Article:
The Writing on the Wall (Destroyed Cities-part 3 of 3)
Hanging Gardens of Babylon, image via flickr commons via Carla 216

After Ninevah was destroyed by Babylonian and Mede forces, (at this  time the Persians were under Mede control) Babylon  became the new capital of the world. It grew large and wealthy, a city of over 200,000 people.

“Therefore, thus says the Lord of hosts, the God of Israel: Behold, I am bringing punishment on the king of Babylon and his land, as I punished the king of Assyria.” [Ninevah] Jeremiah 50:18

King Balthazar (or also known as Belshazzar) of Babylon (son of Nebuchadnezzar II) had a great feast for “1,000” of his lords. It is speculated that this was a traditional feast honoring their moon god– named Sin- (his symbol is; ironically, XXX) and that the whole city was in a drunken state.

After praising the various gods of gold, silver, and bronze with the vessels from the Lord’s Temple in Jerusalem; suddenly fingers of a man’s hand appeared and “wrote in the plaster on the wall”.


Understandably, the king was greatly shaken and demanded to know what the writing meant.
No one could translate this as it was written in Aramaic; and these are also words of measurement, depending on context.

Daniel famously translates the words from God and tells the King that “He has been weighed in the balances, and found wanting. The kingdom will be taken from you and divided among the Medes and the Persians.”

That very night, it became true. Great Babylon was overtaken and King Balthazar killed. King Darius the Mede became the new ruler. There are many speculations on how easily Babylon fell, some say the Medes and Persians diverted the river flowing through Babylon and entered the underground tunnels. Others say they took advantage of the drunken state of all the guards and inhabitants of the city and in the confusion, took over. Either way- in just one night-Babylon was taken.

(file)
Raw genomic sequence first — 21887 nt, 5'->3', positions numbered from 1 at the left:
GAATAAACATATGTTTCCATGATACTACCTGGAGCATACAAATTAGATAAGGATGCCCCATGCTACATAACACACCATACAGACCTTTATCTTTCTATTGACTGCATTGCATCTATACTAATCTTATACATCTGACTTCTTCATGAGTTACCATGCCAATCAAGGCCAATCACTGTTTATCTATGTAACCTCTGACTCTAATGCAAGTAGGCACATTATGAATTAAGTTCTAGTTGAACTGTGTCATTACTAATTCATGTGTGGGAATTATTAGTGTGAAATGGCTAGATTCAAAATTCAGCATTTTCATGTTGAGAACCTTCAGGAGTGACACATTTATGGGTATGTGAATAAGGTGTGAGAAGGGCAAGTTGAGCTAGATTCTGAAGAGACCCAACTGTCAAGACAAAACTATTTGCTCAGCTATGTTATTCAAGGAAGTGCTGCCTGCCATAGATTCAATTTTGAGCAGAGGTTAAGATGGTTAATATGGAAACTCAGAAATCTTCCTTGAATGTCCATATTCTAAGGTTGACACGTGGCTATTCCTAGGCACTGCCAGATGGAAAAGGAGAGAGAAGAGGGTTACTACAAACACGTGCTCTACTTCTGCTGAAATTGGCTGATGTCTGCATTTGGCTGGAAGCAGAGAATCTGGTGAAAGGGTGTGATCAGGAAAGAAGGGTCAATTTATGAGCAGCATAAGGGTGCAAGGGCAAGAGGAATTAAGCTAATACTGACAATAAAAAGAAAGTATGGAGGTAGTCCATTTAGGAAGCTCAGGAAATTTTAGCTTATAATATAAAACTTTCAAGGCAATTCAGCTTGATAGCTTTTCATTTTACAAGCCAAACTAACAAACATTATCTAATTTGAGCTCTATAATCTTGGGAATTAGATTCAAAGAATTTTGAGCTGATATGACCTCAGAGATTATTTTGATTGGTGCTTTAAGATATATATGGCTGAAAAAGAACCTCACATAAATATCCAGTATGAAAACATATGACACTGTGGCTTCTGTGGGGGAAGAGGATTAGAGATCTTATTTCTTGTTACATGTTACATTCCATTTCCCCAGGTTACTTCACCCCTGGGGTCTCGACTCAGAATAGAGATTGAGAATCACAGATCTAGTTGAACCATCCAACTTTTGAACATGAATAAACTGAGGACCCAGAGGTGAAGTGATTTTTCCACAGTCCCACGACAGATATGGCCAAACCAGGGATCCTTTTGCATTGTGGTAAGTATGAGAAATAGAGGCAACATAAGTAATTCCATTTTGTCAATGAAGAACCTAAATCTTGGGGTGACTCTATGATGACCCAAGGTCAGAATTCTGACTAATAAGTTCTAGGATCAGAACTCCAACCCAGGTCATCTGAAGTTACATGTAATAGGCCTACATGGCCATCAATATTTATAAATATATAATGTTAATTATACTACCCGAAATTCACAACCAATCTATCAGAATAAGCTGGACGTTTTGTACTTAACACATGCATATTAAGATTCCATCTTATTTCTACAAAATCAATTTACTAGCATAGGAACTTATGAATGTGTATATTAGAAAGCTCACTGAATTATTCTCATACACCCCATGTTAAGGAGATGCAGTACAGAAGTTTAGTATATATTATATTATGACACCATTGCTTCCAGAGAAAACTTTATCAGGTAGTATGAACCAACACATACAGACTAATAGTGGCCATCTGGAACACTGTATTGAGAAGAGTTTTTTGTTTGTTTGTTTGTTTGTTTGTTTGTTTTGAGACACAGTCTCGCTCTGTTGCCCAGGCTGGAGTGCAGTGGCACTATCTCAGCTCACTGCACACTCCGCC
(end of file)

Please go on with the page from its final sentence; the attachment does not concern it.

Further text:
God’s warning to Babylon was fascinating.

  • Not only was it “like the fingers of a man’s hand” that wrote the message– Babylon was the center of the known world at that time and also the center of learning and culture. The Babylonians fiercely prided themselves on their knowledge as well as their advanced writing and art on plaster at that time.
  • God wrote something that they could not understand, on something they prided themselves in. It confounded them.

King Cyrus the Great of Persia eventually allows the exiled Jews of Babylon to begin returning to Jerusalem.

King Cyrus’ son Darius is most famous for the Daniel and the Lion’s Den story.

Years later, King Cyrus’ grandson Xerxes 1 (or King Ahaseurus in Esther) completely destroys Babylon for their rebellion and attempted revolt under his rule. An interesting sidenote: some say that Queen Vashti in the book of Esther actually was the daughter of former Babylonian King Balthazar. As we know,  Queen Vashti was replaced by Esther.

“And Babylon, the glory of kingdoms,

the splendor and pomp of the Chaldeans,

will be like Sodom and Gomorrah

when God overthrew them.”

(Is. 13:19)
photo via flicr commons via Mary Harrsch-Striding Lion from the Way of Babylon

Further reading:

Daniel 5


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